Police chief reports ‘sickening’ rise in attacks on emergency workers during lockdown

Posted On 29 Apr 2020 at 6:01 pm

A growing number of officers have been punched, kicked, bitten, spat at and coughed on since the start of the coronavirus lockdown.

Some people claiming to have the virus have threatened to infect officers and their families.

Today a senior police officer said that the rise in the number of attacks on officers and other emergency workers since the lockdown started was “sickening”.

The number of assaults totalled 169 in the first four weeks of the lockdown and the figure for April was 39 per cent higher than the same period a year ago.

Deputy Chief Constable Jo Shiner said that a growing number of the attacks were linked to the covid-19 coronavirus pandemic.

She said that last weekend eight police officers and a PCSO (police community support officer) across Sussex reported assaults.

They included a man from Brighton who said that he had covid-19 and coughed in a police officer’s face when he was arrested for having cocaine.

In two other incidents in Brighton officers were kicked, grabbed, spat at and racially abused.

Another officer was bitten on the finger by a man fined for being out during the lockdown in Littlehampton.

The deputy chief constable said: “It is absolutely sickening that police officers, staff and other emergency workers, putting themselves in harm’s way every day to help others, are being faced with violence and the threat of contamination.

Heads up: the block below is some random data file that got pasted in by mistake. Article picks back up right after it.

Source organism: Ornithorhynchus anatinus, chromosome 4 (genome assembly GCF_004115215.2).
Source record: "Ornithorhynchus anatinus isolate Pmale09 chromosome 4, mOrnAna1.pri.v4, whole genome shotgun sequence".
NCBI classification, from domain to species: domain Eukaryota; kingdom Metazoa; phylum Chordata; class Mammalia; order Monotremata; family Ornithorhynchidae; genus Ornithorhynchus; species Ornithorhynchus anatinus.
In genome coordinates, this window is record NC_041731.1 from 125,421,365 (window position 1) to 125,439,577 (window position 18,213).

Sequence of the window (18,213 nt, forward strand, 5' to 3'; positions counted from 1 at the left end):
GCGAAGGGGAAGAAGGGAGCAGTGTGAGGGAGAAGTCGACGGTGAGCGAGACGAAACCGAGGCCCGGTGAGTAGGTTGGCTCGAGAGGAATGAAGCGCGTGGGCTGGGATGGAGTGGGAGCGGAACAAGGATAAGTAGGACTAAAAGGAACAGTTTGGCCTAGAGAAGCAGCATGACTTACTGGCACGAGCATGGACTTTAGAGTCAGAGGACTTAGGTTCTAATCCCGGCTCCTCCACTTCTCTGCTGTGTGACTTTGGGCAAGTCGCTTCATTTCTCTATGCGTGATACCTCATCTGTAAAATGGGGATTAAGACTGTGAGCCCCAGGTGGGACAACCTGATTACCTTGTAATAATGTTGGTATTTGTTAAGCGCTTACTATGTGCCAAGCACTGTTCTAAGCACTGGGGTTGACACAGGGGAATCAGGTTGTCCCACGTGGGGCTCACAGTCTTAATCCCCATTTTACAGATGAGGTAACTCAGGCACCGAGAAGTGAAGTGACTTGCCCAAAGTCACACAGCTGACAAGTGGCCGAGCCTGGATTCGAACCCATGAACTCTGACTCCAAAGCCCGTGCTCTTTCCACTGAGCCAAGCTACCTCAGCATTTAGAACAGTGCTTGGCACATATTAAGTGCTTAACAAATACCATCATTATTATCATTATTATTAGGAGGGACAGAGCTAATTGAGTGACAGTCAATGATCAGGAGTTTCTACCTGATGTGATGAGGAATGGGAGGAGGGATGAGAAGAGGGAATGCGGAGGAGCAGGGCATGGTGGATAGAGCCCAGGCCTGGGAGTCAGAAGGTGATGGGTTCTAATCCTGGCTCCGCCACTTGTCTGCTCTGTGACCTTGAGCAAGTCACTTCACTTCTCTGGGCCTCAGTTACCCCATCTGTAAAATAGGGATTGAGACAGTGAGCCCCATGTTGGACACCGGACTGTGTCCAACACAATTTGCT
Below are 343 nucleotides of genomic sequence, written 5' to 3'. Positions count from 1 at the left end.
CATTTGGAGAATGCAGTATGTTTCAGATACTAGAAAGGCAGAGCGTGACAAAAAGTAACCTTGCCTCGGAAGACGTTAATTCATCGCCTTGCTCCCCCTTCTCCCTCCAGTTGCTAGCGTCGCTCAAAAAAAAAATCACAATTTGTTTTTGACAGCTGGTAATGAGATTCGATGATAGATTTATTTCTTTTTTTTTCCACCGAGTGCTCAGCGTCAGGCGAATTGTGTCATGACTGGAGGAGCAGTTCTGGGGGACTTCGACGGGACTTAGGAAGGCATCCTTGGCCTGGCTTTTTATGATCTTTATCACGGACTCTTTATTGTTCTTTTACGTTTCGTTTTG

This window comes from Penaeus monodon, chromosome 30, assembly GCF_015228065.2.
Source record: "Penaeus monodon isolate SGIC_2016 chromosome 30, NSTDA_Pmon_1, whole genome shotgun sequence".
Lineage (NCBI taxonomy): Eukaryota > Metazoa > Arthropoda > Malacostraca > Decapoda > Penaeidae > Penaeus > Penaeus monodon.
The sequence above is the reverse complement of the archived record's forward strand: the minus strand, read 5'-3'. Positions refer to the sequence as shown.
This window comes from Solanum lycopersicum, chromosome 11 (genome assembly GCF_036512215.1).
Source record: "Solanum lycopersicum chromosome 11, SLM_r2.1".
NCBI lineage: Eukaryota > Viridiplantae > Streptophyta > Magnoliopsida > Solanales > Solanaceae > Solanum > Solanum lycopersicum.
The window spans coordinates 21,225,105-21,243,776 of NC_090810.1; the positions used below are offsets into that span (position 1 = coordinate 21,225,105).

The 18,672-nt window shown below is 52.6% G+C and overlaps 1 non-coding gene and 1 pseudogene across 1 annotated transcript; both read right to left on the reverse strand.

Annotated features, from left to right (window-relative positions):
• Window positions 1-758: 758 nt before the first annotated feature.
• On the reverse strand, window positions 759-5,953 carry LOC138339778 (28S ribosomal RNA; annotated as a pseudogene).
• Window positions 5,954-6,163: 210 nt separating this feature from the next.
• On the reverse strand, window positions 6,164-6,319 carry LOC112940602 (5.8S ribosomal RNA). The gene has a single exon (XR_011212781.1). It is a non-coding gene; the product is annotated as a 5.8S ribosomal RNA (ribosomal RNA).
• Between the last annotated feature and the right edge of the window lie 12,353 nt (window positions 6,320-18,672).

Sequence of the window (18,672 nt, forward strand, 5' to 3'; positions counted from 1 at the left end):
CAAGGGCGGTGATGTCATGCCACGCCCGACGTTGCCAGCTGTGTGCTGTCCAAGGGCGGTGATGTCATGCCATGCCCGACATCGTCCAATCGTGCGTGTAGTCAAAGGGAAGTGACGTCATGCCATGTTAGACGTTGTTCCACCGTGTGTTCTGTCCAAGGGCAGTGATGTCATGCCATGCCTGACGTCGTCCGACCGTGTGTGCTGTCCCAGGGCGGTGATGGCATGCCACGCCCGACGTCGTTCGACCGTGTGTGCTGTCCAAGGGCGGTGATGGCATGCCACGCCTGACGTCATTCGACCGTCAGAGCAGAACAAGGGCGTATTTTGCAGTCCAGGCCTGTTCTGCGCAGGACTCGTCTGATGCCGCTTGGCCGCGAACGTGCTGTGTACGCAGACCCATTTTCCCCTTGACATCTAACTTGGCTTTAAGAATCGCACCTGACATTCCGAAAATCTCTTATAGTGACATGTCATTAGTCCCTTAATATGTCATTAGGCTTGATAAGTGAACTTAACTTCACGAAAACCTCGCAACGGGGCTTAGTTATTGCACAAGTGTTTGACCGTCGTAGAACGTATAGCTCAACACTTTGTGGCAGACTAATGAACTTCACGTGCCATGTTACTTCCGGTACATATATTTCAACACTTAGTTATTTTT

“I have spoken to a number of injured officers over the past month and know how traumatising this is – both for the officers and their families, worried about the consequences.

“I have no doubt the vast majority of people will be equally appalled and agree that anyone putting public service workers in harm’s way during this crisis, or indeed at any time, deserve the harshest of sentences.”

Jo Shiner

Sussex Police said: “In Sussex, 122 assaults against police officers were recorded between (Monday) 23 March and (Tuesday) 28 April, an increase of 58 per cent compared with the same period last year.”

Sussex police and crime commissioner Katy Bourne said: “I’m appalled that the women and men on the front line of this crisis are being threatened with the virus that they are working so hard every day to protect us against.

“Let me be clear, coughing or spitting at an emergency worker and claiming to have covid-19 will not be treated as some sort of practical joke. It is a crime and you will face harsh consequences.

“While most people are behaving responsibly to help our emergency services, a few individuals are continuing to act selfishly.

“In many ways this pandemic has already brought out the very best in our communities but where it brings out the worst, offenders will be swiftly brought to justice.”

The Crown Prosecution Service (CPS) announced that such behaviour could constitute common assault and attacks on emergency workers specifically were punishable by up to two years in prison.

  1. Camilla Jones Reply

    Yes I feel very sorry for people who have to put up with that behaviour, as I work for the NHS and was punched in the back of my neck at work on the 31 December 2019 by a patient with no capacity, the police were involved but I heard nothing about it even when I have a case number. Let’s hope the public respect the people that try and help. Because I am still having problems with balance and hearing, sometimes one feels let down by others 🥺

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